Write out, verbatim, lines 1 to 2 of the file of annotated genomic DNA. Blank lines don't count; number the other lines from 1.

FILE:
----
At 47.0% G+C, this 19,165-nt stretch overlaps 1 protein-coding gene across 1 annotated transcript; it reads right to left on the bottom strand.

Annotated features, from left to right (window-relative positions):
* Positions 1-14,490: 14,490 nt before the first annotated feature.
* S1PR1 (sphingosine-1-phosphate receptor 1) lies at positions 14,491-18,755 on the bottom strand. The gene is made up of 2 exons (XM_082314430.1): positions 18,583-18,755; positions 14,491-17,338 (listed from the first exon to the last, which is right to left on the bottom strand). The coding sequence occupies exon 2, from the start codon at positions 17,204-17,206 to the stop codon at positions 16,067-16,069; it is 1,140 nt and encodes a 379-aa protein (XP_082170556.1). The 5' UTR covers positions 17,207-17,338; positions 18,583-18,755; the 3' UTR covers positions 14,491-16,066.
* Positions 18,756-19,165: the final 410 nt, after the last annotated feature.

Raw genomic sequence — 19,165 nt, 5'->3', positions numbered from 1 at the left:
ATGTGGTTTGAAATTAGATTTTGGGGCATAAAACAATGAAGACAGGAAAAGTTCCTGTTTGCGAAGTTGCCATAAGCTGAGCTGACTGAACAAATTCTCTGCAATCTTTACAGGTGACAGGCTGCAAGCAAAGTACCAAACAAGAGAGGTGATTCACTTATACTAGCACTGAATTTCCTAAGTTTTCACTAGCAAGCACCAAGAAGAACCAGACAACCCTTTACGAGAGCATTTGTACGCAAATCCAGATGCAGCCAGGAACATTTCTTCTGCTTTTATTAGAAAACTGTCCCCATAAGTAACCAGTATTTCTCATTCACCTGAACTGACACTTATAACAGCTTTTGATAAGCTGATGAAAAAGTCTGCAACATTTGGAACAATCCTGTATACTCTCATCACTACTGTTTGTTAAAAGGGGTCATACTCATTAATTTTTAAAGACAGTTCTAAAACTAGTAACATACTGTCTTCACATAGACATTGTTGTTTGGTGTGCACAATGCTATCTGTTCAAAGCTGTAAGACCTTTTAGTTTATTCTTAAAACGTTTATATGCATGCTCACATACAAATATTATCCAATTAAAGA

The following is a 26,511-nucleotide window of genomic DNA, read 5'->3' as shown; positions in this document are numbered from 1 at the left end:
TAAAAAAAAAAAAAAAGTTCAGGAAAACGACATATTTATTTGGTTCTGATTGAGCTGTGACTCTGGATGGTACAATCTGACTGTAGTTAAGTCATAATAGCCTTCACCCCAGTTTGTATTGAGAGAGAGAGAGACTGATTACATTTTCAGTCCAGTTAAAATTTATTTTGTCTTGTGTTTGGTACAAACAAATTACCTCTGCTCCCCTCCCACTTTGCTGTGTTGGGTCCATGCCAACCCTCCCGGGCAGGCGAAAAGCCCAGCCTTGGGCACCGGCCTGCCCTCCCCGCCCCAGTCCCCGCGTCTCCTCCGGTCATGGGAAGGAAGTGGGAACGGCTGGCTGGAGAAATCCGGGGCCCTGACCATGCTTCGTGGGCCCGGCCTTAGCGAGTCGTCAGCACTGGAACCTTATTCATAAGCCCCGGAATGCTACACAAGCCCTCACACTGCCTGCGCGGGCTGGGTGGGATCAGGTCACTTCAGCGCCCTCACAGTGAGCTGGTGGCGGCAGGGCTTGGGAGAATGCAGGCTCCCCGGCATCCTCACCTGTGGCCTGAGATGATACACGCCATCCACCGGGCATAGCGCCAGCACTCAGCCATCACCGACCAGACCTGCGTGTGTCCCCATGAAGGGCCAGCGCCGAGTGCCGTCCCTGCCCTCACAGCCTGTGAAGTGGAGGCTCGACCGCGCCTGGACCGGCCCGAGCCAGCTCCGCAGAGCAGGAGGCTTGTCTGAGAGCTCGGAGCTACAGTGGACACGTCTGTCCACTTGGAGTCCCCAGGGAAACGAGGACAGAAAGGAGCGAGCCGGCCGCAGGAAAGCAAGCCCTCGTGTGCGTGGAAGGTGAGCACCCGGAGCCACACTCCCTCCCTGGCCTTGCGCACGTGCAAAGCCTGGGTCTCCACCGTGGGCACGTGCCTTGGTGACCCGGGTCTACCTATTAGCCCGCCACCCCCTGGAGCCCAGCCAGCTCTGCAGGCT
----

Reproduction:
At 47.0% G+C, this 19,165-nt stretch overlaps 1 protein-coding gene across 1 annotated transcript; it reads right to left on the bottom strand.

Annotated features, from left to right (window-relative positions):